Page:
For the regional homogeneity (ReHo) analysis, the coherence was measured between each pixel and its neighbors, as previously described in detail for fMRI studies (Liu et al., 2010), using a script adapted from the REST toolbox (Song et al., 2011). Briefly, Welch’s method was used to estimate the power spectrum and cross spectrum of any two time series of a pair of pixels, and their coherence was calculated in the 0.01–0.08 Hz band (as usually done in ReHo studies) using their band-averaged estimates of the cross and power spectra. The overall coherence within a given cluster (a pixel and its eight neighbors) was estimated by averaging the coherence obtained across all pairs of pixels in the cluster, and was assigned to the center pixel. For normalization purposes and as previously suggested (Liu et al., 2010), each ReHo map was expressed as Z scores by subtracting each pixel value to the global mean in the brain slice, before division by the standard deviation. Mean ReHo images were generated for each group of animals. Statistical maps of ReHo (Figure 3B) were estimated with SPM12 using one-sample T-tests for each group after Gaussian smoothing (0.3 mm × 0.3 mm FWHM). The mean ReHo values in the ROIs were also extracted and compared between groups. More details on the resting-state data analysis are provided in the Supplementary Material.


Figure 3. Resting-state local functional connectivity in SHR and WKY rats. Averaged (A) and statistical (B) maps of resting-state brain regional homogeneity (ReHo) pattern in SHR and WKY rats (p < 0.001 in B). (C) with a FDR of 0.1 (*). (D) Averaged map of resting-state fractional amplitude of low-frequency fluctuations (0.01–0.08 Hz).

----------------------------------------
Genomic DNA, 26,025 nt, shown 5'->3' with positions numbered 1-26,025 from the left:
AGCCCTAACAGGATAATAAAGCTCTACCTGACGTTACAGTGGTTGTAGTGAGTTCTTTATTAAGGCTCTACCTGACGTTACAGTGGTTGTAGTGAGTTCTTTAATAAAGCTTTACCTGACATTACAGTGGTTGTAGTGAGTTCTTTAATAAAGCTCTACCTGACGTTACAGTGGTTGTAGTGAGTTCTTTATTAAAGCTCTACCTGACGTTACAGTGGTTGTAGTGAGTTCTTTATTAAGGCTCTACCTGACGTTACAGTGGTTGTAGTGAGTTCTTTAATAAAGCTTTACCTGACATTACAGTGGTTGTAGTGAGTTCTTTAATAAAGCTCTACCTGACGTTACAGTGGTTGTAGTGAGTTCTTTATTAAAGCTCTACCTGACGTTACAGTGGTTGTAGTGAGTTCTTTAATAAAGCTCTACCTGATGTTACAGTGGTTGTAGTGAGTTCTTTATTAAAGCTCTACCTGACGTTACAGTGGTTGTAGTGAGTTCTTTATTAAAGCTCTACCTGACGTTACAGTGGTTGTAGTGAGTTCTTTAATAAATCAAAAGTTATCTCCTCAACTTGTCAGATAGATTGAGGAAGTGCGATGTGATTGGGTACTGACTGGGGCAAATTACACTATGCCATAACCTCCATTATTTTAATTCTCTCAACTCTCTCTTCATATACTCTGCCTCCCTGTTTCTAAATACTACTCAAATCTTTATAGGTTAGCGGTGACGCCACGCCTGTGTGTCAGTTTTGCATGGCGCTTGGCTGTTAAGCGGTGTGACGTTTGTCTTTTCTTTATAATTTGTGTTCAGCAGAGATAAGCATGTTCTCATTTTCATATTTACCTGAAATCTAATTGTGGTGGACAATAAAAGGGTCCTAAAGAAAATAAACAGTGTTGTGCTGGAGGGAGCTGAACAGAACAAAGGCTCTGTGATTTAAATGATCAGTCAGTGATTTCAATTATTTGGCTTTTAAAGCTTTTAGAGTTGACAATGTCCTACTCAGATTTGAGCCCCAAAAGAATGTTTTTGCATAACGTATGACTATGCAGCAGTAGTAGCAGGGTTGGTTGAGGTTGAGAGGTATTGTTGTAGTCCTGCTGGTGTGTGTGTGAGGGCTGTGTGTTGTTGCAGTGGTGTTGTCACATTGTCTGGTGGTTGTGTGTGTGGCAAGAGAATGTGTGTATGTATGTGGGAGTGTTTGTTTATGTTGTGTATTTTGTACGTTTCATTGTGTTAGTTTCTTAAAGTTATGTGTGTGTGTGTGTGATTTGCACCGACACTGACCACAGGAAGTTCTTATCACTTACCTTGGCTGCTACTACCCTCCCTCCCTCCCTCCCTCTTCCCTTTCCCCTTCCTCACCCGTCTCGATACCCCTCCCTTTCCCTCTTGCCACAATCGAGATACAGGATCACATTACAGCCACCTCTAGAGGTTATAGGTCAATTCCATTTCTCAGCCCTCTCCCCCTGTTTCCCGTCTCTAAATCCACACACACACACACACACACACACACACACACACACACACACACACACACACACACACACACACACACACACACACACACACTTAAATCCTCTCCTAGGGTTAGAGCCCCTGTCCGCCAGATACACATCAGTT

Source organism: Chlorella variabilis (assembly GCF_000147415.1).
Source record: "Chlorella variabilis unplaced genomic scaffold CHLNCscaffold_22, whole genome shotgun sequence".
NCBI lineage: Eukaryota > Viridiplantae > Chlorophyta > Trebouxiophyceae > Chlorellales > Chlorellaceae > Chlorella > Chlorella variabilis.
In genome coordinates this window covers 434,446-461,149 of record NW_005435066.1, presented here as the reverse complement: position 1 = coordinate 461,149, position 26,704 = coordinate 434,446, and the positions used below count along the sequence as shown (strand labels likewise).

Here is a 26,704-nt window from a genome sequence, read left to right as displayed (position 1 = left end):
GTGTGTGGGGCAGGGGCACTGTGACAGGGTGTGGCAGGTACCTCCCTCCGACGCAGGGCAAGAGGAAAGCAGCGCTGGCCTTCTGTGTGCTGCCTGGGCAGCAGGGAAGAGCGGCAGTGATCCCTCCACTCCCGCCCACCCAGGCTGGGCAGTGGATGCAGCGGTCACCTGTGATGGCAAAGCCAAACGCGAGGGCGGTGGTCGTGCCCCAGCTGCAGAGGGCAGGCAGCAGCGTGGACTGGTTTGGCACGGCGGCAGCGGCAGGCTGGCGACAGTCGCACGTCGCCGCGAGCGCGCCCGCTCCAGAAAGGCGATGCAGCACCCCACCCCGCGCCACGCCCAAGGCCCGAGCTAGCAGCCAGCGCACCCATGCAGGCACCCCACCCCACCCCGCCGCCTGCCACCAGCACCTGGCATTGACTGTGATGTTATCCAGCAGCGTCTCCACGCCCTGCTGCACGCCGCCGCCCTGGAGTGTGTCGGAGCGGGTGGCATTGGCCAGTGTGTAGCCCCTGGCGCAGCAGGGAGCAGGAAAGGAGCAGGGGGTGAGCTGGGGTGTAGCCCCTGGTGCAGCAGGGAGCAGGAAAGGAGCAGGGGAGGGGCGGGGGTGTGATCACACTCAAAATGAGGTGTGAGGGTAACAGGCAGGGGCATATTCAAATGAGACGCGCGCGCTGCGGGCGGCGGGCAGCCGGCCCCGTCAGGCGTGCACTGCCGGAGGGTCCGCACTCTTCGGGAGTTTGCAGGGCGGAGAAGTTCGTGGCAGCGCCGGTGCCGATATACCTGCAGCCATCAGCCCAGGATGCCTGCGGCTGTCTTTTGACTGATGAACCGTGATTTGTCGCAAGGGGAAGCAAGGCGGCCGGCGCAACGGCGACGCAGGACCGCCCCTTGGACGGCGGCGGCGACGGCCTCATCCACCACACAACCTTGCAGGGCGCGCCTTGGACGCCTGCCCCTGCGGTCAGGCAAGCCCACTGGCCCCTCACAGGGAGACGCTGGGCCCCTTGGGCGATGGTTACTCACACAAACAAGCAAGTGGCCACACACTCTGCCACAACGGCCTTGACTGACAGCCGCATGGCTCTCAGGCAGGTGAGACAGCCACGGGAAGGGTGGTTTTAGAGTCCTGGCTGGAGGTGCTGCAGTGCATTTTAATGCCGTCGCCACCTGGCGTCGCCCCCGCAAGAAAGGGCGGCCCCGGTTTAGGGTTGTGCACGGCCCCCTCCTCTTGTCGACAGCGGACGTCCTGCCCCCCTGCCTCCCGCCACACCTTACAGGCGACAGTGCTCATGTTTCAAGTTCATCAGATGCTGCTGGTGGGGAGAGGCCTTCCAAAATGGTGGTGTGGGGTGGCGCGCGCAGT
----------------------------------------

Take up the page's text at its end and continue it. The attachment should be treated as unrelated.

Statistical Analysis

For the ROIs analyses, two-way ANOVAs were used to compare mean CBV changes during visual stimulation, coefficient correlation values from the functional connectivity analysis (after Fisher Z-transformation), and ReHo values (after conversion to Z-scores), followed by multiple comparisons with an FDR of 0.1. For the comparisons of the ROIs time-courses during stimulation, two-way repeated-measures ANOVAs were used followed by Sidak’s multiple comparisons tests (p < 0.05). For the pixel-based analyzes, the T-maps obtained in SPM were converted into Z-maps using MATLAB and the statistical significance was set at p < 0.001.


Response to Visual Stimulation Is Increased in Spontaneously Hypertensive Rats With Specific Spatiotemporal Patterns

Spontaneously hypertensive rat and Wistar-Kyoto rat underwent functional ultrasound acquisitions during visual stimulation at bregma −4.8 mm (Figure 1A). Inter-individual registration enabled to perform various analyzes on the fUS data using an anatomical atlas (Figure 1C) or at the pixel level. Both SHR and WKY rats displayed pronounced CBV increases in visual areas such as the visual cortex and the superior colliculus during the stimulation periods. Such responses were very consistent across all five stimulations, as shown in Figure 1C, and we did not observe any change in their shape nor their intensity depending on the order of presentation of the different stimulation blocks, in any region.